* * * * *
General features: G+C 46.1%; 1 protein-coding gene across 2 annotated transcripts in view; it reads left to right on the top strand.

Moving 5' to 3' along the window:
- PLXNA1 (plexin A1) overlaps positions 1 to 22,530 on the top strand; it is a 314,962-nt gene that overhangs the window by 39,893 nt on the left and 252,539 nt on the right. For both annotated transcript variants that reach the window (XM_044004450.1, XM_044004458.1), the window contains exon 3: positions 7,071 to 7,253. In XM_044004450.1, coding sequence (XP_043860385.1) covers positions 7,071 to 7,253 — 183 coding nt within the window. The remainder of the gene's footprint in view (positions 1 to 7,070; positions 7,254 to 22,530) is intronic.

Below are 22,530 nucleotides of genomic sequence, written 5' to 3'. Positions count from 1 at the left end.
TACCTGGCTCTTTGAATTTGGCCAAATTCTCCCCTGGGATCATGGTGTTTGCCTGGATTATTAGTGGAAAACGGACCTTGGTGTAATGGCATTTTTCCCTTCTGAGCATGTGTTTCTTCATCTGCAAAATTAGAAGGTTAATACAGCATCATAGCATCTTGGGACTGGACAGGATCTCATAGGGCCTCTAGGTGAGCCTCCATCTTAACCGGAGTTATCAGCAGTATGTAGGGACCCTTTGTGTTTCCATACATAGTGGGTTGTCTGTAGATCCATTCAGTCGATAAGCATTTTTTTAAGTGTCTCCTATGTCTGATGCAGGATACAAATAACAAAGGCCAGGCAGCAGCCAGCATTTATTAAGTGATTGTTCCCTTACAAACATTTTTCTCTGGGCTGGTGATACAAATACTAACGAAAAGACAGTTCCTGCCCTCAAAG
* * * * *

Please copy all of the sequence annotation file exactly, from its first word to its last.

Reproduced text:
General features: G+C 46.1%; 1 protein-coding gene across 2 annotated transcripts in view; it reads left to right on the top strand.

Moving 5' to 3' along the window:
- PLXNA1 (plexin A1) overlaps positions 1 to 22,530 on the top strand; it is a 314,962-nt gene that overhangs the window by 39,893 nt on the left and 252,539 nt on the right. For both annotated transcript variants that reach the window (XM_044004450.1, XM_044004458.1), the window contains exon 3: positions 7,071 to 7,253. In XM_044004450.1, coding sequence (XP_043860385.1) covers positions 7,071 to 7,253 — 183 coding nt within the window. The remainder of the gene's footprint in view (positions 1 to 7,070; positions 7,254 to 22,530) is intronic.

Below are 22,530 nucleotides of genomic sequence, written 5' to 3'. Positions count from 1 at the left end.
TACCTGGCTCTTTGAATTTGGCCAAATTCTCCCCTGGGATCATGGTGTTTGCCTGGATTATTAGTGGAAAACGGACCTTGGTGTAATGGCATTTTTCCCTTCTGAGCATGTGTTTCTTCATCTGCAAAATTAGAAGGTTAATACAGCATCATAGCATCTTGGGACTGGACAGGATCTCATAGGGCCTCTAGGTGAGCCTCCATCTTAACCGGAGTTATCAGCAGTATGTAGGGACCCTTTGTGTTTCCATACATAGTGGGTTGTCTGTAGATCCATTCAGTCGATAAGCATTTTTTTAAGTGTCTCCTATGTCTGATGCAGGATACAAATAACAAAGGCCAGGCAGCAGCCAGCATTTATTAAGTGATTGTTCCCTTACAAACATTTTTCTCTGGGCTGGTGATACAAATACTAACGAAAAGACAGTTCCTGCCCTCAAAG